Contractor’s guide: How to deal with difficult clients in residential construction projects

Bernd Wolfram
Bernd Wolfram
May 21, 2021 | 5 minute read

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Difficult clients. You can’t avoid them as a contractor, right? Some people cause trouble because they are on your back all the time, wanting to control everything and keen on nitpicking wherever they can. On the other end of the spectrum are indecisive customers who don’t know what they actually want, which can lead to just as many problems as someone who always knows everything better. In the end, the danger is that difficult clients can negatively impact your business when issues are not sorted in a way that is satisfactory from their perspective. In the worst case you'll have to handle disputes leading to costly rework.

However, following a few key rules and guidelines around communication will go a long way to, ideally establish a client contractor relationship in order to avoid problems in the first place or resolve them should they occur. Read on and be best prepared for any kind of difficult client that might come along.

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Avoiding problems and disputes before they occur

The best strategy for dealing with difficult clients in home building and restoration projects is to avoid problems in the first place. You will notice early on if someone is prone to causing issues and you can lay the groundwork for a (more) trouble-free process by getting a few things right from the start.

Communicate in a transparent and honest way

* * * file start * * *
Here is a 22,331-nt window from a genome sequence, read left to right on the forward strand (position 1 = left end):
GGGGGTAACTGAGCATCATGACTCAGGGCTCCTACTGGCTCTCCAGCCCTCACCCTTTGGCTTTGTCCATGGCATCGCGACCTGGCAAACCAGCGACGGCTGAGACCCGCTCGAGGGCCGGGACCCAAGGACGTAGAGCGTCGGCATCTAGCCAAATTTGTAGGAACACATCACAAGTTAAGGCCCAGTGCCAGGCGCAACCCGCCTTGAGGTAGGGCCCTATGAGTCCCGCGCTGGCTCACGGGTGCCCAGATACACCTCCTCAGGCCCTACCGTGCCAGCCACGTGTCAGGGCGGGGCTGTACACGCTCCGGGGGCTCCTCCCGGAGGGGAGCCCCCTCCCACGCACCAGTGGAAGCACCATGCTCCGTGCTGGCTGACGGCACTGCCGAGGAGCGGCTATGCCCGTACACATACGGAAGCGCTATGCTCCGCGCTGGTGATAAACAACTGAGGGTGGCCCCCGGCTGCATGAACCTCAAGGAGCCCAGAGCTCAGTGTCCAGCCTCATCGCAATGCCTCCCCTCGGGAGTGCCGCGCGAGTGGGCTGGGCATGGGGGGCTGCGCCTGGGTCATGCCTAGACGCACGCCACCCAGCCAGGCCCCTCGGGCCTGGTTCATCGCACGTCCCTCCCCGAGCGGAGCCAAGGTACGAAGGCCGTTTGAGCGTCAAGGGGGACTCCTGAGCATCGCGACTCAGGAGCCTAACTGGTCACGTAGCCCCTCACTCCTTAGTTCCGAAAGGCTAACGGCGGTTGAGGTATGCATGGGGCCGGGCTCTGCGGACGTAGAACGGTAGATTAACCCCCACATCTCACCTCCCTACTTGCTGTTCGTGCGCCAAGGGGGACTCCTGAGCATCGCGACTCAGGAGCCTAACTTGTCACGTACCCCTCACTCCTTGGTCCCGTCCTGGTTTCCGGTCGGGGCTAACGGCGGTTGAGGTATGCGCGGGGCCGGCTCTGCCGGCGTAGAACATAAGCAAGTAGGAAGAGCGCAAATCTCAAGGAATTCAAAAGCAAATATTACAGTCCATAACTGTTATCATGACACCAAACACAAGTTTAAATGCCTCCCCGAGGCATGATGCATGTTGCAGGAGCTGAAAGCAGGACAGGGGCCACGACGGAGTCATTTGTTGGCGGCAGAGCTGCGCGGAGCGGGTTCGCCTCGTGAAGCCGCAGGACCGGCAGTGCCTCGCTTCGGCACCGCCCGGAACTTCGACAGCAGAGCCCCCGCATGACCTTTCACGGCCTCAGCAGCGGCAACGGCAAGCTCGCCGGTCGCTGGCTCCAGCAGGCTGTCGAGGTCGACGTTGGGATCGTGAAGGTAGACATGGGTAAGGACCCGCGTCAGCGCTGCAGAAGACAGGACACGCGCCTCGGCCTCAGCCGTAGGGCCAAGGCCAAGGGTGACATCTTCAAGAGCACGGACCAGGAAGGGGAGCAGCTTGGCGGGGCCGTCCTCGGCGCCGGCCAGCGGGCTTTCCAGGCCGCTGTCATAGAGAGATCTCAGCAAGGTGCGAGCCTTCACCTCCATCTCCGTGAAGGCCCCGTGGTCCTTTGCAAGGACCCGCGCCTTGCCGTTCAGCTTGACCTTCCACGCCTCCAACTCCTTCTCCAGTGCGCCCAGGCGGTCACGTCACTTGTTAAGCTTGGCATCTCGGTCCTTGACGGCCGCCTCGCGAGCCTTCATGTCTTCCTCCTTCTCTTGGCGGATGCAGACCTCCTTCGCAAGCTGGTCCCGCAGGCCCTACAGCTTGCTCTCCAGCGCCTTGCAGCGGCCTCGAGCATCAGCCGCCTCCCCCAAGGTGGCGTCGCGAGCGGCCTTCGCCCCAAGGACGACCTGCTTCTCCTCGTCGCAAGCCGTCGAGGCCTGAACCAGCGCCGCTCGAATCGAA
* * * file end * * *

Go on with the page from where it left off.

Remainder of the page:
Create transparency through honest and consistent communication, which will also contribute to managing expectations and making clear what is possible and what not. Sometimes, when people are the opposite of easy going, it can have to do with trust issues. Counter that with proactively addressing anything that might at some point evolve into a problem. This includes information relating to cost and the timeline allocated for projects. Provide information in an open and precise way and your client will hopefully become more trusting.
Tip: Managing expectations and defining a clear vision is easier when you visualize contracting job info that would normally be difficult to understand in written form


Document your projects

Make sure that you track every important decision and every note of approval by your clients. Project tracking is an incredibly vital element of a contractor’s work and, with modern tools, has become so much easier to accomplish. Anything that can be proven avoids problems and discussions later on should your client’s recollection “divert” from what has actually happened. Naturally, the first step of this process is a contract to be set up with your customer which includes all the standard details about the given project.

Make yourself understood

This might sound somewhat trite, but when talking with your client, it is key to consider their level of expertise with regard to renovation and restoration work. People who never had to do with this business might be confused when you use certain special terms. Remember, many of us do not want to admit when they don’t understand something, which can cause misunderstandings that are carried through an entire project and could lead to problems. Effective project communication therefore also means to explain things in a way so that everyone can understand what is being spoken about.


Set boundaries

As a contractor, you naturally have to set some boundaries to make sure that difficult clients do not take advantage of your time and commitment. Be friendly but firm when it comes to your working hours and make it clear that, e.g., you will not take out-of-hours calls when projects are still in the planning phase. Your customers will respect you all the more when you show some self-confidence, particularly when a client has a dominating personality which needs to be countered with a firm stance from the start.

Read more: How to Get Paid on Time as a Contractor

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How to deal with difficult clients when problems occur